Judge Ivy also stated: “There is inconsistency between what Plaintiff provided to his attorneys for production, his deposition testimony, and his affidavit. He testified that emails from ADP were in his personal email account and that he looked for them during the dates of his onboarding and employment. His testimony is that at least some emails he produced through screenshots were available as emails in his inbox, but were not produced in their native format. And his testimony suggests he had access to emails produced in the form of screenshots, although after his employment was terminated, even though it was represented to Defendant that he lacked access to them because he no longer had access to a work computer. He testified that he did not save emails from ADP, but also that he did not delete them. Plaintiff’s last word in his affidavit cannot satisfy the Court that he has met his discovery obligations of preserving evidence and thoroughly searching his emails. These inconsistencies warrant some measure of sanctions.”

He also said: “It became clear at the hearing on this motion that Plaintiff’s counsel was never involved in the search of Plaintiff’s email. Counsel relied on Plaintiff to conduct the search, decide which emails were relevant, and later provide them to counsel. As counsel stated on the record, Plaintiff is a lay person who is not in the best position to (1) conduct a thorough search of emails, (2) accurately decide which emails are relevant, and (3) produce the emails, in full, in their native format. For these reasons, Plaintiff’s counsel is ORDERED to search Plaintiff’s entire personal email account—inbox, sent, and deleted email boxes—for responsive emails. Counsel must then produce any such emails in their native format, with entire emails downloaded to PDF and sent to Defendant’s counsel. If no emails exist beyond what have already been produced in their native format, they must certify in writing to Defendant that the search was conducted in accordance with this Order, but no responsive emails were located. Emails that were previously produced as screenshots must be produced in their native format. If the screenshot emails cannot be located in Plaintiff’s personal email account, counsel must certify in writing the attempt to locate those emails and that they could not be located. The search, production, and/or certification must be completed within 10 days of this Order.” He also ordered the plaintiff “to pay Defendant’s costs in bringing this motion.”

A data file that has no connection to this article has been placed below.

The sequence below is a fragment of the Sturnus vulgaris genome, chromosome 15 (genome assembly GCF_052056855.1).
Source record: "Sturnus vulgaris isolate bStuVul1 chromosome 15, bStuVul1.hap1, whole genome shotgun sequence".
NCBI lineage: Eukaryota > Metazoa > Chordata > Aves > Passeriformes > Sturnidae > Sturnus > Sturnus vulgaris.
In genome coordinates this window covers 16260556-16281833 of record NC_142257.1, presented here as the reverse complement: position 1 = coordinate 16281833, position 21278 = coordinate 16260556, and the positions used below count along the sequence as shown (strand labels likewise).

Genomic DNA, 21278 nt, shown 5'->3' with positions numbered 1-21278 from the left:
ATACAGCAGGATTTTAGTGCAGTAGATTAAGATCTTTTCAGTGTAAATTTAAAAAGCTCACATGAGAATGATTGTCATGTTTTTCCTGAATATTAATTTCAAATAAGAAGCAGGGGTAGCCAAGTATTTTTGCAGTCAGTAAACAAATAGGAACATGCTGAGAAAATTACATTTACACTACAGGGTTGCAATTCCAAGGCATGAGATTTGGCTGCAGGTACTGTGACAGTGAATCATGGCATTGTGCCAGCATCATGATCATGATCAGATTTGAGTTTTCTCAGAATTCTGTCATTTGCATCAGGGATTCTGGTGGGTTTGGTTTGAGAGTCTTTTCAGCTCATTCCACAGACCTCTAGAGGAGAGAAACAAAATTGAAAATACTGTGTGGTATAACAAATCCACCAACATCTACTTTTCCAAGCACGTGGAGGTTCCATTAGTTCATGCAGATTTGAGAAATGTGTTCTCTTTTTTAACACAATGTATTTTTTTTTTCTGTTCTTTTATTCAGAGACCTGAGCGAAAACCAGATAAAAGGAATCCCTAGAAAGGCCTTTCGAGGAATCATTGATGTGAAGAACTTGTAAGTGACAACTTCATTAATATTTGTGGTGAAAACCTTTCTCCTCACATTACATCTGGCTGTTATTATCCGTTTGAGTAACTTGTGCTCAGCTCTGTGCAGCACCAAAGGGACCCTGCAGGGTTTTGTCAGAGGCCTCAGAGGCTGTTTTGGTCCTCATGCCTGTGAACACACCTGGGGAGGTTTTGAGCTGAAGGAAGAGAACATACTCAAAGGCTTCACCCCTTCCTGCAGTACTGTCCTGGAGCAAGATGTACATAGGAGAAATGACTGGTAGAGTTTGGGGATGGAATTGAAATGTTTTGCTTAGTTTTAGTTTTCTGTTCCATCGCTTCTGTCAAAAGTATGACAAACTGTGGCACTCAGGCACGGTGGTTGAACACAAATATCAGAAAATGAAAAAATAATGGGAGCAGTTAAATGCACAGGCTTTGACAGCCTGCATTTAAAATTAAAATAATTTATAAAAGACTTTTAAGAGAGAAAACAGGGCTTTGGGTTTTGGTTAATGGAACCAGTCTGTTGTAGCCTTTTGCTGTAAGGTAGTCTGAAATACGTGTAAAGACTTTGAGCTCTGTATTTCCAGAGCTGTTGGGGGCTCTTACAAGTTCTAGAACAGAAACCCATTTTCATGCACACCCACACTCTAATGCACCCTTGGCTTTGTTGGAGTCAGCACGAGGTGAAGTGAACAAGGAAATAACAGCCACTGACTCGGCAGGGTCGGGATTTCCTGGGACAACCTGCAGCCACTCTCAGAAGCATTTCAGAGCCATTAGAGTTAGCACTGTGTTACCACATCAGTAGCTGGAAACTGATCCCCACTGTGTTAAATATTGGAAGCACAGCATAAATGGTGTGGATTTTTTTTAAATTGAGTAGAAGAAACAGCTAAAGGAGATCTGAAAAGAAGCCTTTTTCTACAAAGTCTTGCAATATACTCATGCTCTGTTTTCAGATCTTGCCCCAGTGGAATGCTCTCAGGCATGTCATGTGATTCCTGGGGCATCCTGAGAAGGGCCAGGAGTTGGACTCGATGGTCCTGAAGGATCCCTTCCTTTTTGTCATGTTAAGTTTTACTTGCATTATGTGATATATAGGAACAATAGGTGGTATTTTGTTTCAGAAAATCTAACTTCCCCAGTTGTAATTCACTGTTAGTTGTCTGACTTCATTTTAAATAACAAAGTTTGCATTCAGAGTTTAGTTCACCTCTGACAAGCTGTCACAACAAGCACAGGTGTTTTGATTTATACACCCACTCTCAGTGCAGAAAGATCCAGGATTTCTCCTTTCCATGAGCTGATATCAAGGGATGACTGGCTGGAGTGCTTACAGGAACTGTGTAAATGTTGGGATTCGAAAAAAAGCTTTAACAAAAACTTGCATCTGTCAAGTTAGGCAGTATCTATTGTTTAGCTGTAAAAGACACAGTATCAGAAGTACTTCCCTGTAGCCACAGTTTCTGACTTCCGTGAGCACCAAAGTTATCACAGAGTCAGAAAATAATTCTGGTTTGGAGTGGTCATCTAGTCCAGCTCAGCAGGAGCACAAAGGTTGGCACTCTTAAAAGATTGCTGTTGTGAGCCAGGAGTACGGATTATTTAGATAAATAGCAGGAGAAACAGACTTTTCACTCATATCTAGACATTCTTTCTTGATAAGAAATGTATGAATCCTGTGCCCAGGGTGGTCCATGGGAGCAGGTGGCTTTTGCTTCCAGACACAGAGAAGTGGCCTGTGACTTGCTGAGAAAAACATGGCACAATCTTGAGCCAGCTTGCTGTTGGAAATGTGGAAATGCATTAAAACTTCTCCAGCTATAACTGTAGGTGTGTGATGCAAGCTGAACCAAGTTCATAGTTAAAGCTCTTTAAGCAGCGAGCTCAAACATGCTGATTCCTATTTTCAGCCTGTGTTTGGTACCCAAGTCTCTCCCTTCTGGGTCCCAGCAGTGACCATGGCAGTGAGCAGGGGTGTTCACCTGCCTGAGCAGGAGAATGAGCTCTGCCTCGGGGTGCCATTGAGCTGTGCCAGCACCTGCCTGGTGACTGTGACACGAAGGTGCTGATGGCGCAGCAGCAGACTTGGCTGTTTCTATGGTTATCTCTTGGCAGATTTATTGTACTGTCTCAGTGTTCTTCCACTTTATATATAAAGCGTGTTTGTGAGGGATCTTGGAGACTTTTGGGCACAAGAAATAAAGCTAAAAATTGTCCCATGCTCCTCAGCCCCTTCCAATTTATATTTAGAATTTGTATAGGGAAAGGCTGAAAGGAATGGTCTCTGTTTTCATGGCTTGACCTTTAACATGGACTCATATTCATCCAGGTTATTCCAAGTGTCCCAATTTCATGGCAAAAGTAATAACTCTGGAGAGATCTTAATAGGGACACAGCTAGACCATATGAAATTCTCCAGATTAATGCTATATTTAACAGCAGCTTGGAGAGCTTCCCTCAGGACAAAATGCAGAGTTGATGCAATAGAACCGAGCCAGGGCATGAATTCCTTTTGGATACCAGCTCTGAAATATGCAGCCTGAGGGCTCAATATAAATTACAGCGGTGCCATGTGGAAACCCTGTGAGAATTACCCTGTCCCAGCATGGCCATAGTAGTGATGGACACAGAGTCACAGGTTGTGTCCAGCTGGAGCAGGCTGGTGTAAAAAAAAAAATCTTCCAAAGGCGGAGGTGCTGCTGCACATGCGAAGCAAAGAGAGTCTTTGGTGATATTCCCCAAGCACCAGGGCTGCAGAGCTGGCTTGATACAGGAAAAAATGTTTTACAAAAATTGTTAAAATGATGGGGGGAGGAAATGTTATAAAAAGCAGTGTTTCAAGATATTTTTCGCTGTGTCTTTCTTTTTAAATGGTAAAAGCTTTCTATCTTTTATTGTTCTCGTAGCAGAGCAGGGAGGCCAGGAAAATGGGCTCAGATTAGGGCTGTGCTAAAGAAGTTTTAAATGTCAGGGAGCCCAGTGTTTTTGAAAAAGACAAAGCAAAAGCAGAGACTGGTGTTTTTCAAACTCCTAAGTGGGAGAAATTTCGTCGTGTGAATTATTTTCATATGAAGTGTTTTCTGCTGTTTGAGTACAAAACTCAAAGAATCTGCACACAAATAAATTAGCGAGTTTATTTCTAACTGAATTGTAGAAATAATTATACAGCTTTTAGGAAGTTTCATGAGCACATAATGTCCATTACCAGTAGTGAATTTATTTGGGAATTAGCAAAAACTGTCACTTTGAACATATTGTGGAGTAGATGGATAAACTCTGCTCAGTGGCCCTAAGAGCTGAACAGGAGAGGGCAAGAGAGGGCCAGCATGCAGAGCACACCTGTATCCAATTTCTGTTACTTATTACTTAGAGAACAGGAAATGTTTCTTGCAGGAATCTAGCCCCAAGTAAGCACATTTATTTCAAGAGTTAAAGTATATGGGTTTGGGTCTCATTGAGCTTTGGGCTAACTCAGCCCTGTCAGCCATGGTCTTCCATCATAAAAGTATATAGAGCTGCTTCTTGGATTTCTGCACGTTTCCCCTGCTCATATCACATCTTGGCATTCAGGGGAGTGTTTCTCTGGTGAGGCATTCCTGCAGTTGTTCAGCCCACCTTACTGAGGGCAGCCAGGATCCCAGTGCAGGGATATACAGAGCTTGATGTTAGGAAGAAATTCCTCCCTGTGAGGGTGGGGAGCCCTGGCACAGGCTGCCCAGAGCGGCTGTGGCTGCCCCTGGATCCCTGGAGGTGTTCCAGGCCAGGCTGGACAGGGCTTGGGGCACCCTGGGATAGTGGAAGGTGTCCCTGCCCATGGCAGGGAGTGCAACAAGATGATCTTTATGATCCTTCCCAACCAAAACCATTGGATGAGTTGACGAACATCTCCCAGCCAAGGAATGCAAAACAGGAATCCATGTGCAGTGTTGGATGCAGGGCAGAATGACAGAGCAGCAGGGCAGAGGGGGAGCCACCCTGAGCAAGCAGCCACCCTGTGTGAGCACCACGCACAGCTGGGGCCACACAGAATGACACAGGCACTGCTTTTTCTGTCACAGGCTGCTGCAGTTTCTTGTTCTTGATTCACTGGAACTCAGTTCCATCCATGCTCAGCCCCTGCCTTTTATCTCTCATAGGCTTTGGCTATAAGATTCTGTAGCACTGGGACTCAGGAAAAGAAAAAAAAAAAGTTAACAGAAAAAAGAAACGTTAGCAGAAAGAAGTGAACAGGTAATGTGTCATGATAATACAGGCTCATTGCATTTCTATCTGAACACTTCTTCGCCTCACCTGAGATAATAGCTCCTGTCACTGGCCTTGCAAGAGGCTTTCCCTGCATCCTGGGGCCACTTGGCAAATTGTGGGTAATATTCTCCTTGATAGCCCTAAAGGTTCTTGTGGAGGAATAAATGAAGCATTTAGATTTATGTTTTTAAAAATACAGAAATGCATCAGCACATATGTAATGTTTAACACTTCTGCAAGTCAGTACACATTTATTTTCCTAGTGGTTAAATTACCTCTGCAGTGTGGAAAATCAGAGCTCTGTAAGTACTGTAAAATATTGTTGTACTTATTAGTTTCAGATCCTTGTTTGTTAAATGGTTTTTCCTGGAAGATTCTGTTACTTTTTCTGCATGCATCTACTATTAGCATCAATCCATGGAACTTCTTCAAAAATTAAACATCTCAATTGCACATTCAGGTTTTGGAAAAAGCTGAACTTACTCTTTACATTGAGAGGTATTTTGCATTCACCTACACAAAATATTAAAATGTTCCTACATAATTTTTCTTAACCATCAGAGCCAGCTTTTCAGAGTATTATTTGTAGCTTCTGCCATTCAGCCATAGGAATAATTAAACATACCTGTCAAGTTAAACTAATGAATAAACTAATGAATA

So, what do you think? Are you surprised that the Court ruled that the motion did not implicate law of the case doctrine, or do you agree plaintiff’s misrepresentations invalidated it? Please share any comments you might have or if you’d like to know more about a particular topic.

Case opinion link courtesy of eDiscovery Assistant, an Affinity partner of eDiscovery Today.

Disclaimer: The views represented herein are exclusively the views of the author, and do not necessarily represent the views held by my employer, my partners or my clients. eDiscovery Today is made available solely for educational purposes to provide general information about general eDiscovery principles and not to provide specific legal advice applicable to any particular circumstance. eDiscovery Today should not be used as a substitute for competent legal advice from a lawyer you have retained and who has agreed to represent you.

Leave a Reply